5) Place 1 disk of dough on the work surface, and roll out until it is between ¼- and ⅛-inch thick. (The second disk should remain refrigerated while you do the first batch.) With a 3-inch cutter, cut out as many rounds as possible and set on the prepared baking sheet, arranging them about 1 inch apart, 12 circles per sheet. Collect scraps, reroll and cut into additional rounds once.
6) Make the egg wash by whisking the egg white and 1 teaspoon of water in a bowl. With a pastry brush, brush the edges of each round of dough with the egg wash.
7) Place 1 heaping teaspoon of dulce de leche in the center of each. Fold up the edges to shape each filled round into a triangle, pinching them to form points, and leaving a small amount of filling exposed at the top. Repeat with the remaining chilled dough and filling. Brush the dough with egg wash.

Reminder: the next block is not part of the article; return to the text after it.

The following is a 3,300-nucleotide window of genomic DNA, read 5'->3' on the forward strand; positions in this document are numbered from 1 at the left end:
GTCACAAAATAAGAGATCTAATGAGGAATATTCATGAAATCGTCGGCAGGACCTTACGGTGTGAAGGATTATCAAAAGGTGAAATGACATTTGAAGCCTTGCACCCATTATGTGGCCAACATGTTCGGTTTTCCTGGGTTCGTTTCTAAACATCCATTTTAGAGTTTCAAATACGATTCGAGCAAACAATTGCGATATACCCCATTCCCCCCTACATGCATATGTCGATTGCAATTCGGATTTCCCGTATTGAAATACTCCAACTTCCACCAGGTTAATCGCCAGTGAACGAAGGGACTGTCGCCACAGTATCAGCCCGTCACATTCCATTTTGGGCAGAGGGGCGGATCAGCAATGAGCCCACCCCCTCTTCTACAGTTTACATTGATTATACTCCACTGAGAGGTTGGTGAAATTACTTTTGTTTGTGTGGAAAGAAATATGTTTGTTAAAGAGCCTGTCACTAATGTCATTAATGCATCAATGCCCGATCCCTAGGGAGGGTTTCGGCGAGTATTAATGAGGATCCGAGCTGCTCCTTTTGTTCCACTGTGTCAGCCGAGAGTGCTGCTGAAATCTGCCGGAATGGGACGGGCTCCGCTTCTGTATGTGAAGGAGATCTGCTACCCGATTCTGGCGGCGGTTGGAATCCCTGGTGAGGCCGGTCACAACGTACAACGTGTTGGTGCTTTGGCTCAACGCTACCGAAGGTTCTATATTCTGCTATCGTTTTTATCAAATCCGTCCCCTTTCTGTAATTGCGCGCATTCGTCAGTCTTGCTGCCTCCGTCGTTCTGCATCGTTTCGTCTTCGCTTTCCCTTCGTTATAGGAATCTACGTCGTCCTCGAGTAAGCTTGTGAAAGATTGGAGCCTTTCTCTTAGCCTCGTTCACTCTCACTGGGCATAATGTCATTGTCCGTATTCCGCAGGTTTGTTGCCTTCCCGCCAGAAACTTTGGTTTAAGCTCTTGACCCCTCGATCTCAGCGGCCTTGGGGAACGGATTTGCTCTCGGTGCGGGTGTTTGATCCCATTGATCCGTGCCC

8) Chill the filled hamantaschen in the refrigerator for 10–15 minutes.
9) Bake for 9–10 minutes, alternating the baking sheets between the oven racks and turning the trays halfway through the baking time. Let cool for 10–12 minutes. Bake the remaining hamantaschen.
10) Meanwhile, melt the semisweet chocolate in the microwave for 2–3 minutes, stirring often. When it is melted, drizzle decoratively over the hamantaschen.
Tami Ganeles-Weiser is a food anthropologist, trained chef, recipe developer, writer and founder of TheWeiserKitchen.com.